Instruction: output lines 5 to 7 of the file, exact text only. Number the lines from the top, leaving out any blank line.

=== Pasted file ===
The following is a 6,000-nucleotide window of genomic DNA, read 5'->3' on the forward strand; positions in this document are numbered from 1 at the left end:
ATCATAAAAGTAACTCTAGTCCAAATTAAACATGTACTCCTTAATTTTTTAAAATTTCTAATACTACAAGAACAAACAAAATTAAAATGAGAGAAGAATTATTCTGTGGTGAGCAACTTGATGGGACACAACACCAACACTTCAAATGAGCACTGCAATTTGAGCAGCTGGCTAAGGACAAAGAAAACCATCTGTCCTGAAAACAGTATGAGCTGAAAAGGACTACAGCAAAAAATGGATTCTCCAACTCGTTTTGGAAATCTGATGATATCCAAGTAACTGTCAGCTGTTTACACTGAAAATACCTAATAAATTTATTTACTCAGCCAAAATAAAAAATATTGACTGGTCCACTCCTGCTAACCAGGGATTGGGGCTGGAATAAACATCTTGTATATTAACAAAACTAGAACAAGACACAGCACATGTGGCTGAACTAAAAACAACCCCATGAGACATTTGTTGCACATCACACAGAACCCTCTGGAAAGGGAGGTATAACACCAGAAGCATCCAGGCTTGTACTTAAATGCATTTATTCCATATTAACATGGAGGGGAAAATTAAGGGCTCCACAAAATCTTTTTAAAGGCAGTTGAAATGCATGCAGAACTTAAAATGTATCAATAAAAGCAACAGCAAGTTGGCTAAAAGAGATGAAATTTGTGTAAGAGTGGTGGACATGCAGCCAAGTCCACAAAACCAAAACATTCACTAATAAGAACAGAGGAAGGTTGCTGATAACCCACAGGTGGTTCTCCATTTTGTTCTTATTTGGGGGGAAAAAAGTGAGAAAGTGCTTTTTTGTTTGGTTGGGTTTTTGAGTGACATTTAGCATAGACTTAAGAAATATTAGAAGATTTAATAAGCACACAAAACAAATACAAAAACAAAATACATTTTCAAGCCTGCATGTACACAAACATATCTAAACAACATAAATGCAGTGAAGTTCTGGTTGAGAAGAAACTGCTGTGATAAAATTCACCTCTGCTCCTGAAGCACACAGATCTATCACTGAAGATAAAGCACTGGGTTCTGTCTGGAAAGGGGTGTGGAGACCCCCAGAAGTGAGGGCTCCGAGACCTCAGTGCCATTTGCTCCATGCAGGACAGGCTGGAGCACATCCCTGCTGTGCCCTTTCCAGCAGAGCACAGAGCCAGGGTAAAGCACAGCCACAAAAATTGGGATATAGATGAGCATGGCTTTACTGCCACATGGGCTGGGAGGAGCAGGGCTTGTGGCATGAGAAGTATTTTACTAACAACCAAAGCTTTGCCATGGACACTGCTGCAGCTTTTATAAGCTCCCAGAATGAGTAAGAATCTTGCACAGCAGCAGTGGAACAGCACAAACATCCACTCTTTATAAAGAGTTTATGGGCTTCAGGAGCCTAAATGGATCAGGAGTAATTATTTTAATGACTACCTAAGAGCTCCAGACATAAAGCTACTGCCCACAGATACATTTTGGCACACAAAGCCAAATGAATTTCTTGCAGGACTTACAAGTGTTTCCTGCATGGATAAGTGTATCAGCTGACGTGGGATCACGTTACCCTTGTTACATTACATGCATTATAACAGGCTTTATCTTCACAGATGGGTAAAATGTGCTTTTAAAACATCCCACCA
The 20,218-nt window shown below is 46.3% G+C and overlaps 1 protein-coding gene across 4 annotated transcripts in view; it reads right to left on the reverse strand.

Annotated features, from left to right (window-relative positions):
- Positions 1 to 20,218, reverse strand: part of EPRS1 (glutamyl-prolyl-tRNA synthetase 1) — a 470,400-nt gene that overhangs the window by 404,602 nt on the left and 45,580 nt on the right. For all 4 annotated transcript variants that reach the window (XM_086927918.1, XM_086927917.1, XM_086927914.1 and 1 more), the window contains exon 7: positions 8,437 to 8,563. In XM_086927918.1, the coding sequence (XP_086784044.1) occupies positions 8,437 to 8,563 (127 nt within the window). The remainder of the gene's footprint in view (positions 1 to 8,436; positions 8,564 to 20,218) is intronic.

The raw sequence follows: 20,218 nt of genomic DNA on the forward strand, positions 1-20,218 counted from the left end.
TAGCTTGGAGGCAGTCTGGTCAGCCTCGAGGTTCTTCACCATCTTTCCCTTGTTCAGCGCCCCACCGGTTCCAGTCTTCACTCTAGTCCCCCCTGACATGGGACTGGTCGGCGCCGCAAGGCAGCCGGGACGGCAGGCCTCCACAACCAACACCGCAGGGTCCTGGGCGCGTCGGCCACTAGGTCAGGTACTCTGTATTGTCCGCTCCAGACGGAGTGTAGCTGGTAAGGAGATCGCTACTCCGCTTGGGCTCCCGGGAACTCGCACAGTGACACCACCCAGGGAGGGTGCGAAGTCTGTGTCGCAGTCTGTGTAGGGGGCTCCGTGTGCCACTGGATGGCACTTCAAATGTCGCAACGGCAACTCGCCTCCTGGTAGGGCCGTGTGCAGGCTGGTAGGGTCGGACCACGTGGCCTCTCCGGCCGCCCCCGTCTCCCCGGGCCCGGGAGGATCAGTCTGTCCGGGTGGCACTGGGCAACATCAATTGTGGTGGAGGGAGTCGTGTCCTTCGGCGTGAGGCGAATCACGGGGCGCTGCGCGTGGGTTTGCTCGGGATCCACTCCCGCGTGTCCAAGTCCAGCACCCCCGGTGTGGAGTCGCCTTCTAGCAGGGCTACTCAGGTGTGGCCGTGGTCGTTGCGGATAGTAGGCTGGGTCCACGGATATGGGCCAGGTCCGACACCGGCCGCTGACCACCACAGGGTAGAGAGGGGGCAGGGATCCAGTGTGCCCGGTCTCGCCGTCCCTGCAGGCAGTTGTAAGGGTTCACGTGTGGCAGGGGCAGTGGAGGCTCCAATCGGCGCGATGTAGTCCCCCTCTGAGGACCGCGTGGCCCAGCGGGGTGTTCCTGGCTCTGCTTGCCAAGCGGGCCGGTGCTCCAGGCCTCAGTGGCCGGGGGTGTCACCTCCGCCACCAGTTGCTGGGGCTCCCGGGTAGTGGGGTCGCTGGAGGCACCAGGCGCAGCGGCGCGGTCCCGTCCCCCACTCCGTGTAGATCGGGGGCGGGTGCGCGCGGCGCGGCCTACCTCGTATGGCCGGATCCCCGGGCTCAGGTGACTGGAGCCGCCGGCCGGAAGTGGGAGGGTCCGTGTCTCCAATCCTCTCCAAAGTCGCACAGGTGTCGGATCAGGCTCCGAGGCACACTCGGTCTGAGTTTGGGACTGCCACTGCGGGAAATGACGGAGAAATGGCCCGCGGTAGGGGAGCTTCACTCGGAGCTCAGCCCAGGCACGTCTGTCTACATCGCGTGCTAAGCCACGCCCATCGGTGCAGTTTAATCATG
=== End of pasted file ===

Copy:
- Positions 1 to 20,218, reverse strand: part of EPRS1 (glutamyl-prolyl-tRNA synthetase 1) — a 470,400-nt gene that overhangs the window by 404,602 nt on the left and 45,580 nt on the right. For all 4 annotated transcript variants that reach the window (XM_086927918.1, XM_086927917.1, XM_086927914.1 and 1 more), the window contains exon 7: positions 8,437 to 8,563. In XM_086927918.1, the coding sequence (XP_086784044.1) occupies positions 8,437 to 8,563 (127 nt within the window). The remainder of the gene's footprint in view (positions 1 to 8,436; positions 8,564 to 20,218) is intronic.

The raw sequence follows: 20,218 nt of genomic DNA on the forward strand, positions 1-20,218 counted from the left end.
TAGCTTGGAGGCAGTCTGGTCAGCCTCGAGGTTCTTCACCATCTTTCCCTTGTTCAGCGCCCCACCGGTTCCAGTCTTCACTCTAGTCCCCCCTGACATGGGACTGGTCGGCGCCGCAAGGCAGCCGGGACGGCAGGCCTCCACAACCAACACCGCAGGGTCCTGGGCGCGTCGGCCACTAGGTCAGGTACTCTGTATTGTCCGCTCCAGACGGAGTGTAGCTGGTAAGGAGATCGCTACTCCGCTTGGGCTCCCGGGAACTCGCACAGTGACACCACCCAGGGAGGGTGCGAAGTCTGTGTCGCAGTCTGTGTAGGGGGCTCCGTGTGCCACTGGATGGCACTTCAAATGTCGCAACGGCAACTCGCCTCCTGGTAGGGCCGTGTGCAGGCTGGTAGGGTCGGACCACGTGGCCTCTCCGGCCGCCCCCGTCTCCCCGGGCCCGGGAGGATCAGTCTGTCCGGGTGGCACTGGGCAACATCAATTGTGGTGGAGGGAGTCGTGTCCTTCGGCGTGAGGCGAATCACGGGGCGCTGCGCGTGGGTTTGCTCGGGATCCACTCCCGCGTGTCCAAGTCCAGCACCCCCGGTGTGGAGTCGCCTTCTAGCAGGGCTACTCAGGTGTGGCCGTGGTCGTTGCGGATAGTAGGCTGGGTCCACGGATATGGGCCAGGTCCGACACCGGCCGCTGACCACCACAGGGTAGAGAGGGGGCAGGGATCCAGTGTGCCCGGTCTCGCCGTCCCTGCAGGCAGTTGTAAGGGTTCACGTGTGGCAGGGGCAGTGGAGGCTCCAATCGGCGCGATGTAGTCCCCCTCTGAGGACCGCGTGGCCCAGCGGGGTGTTCCTGGCTCTGCTTGCCAAGCGGGCCGGTGCTCCAGGCCTCAGTGGCCGGGGGTGTCACCTCCGCCACCAGTTGCTGGGGCTCCCGGGTAGTGGGGTCGCTGGAGGCACCAGGCGCAGCGGCGCGGTCCCGTCCCCCACTCCGTGTAGATCGGGGGCGGGTGCGCGCGGCGCGGCCTACCTCGTATGGCCGGATCCCCGGGCTCAGGTGACTGGAGCCGCCGGCCGGAAGTGGGAGGGTCCGTGTCTCCAATCCTCTCCAAAGTCGCACAGGTGTCGGATCAGGCTCCGAGGCACACTCGGTCTGAGTTTGGGACTGCCACTGCGGGAAATGACGGAGAAATGGCCCGCGGTAGGGGAGCTTCACTCGGAGCTCAGCCCAGGCACGTCTGTCTACATCGCGTGCTAAGCCACGCCCATCGGTGCAGTTTAATCATG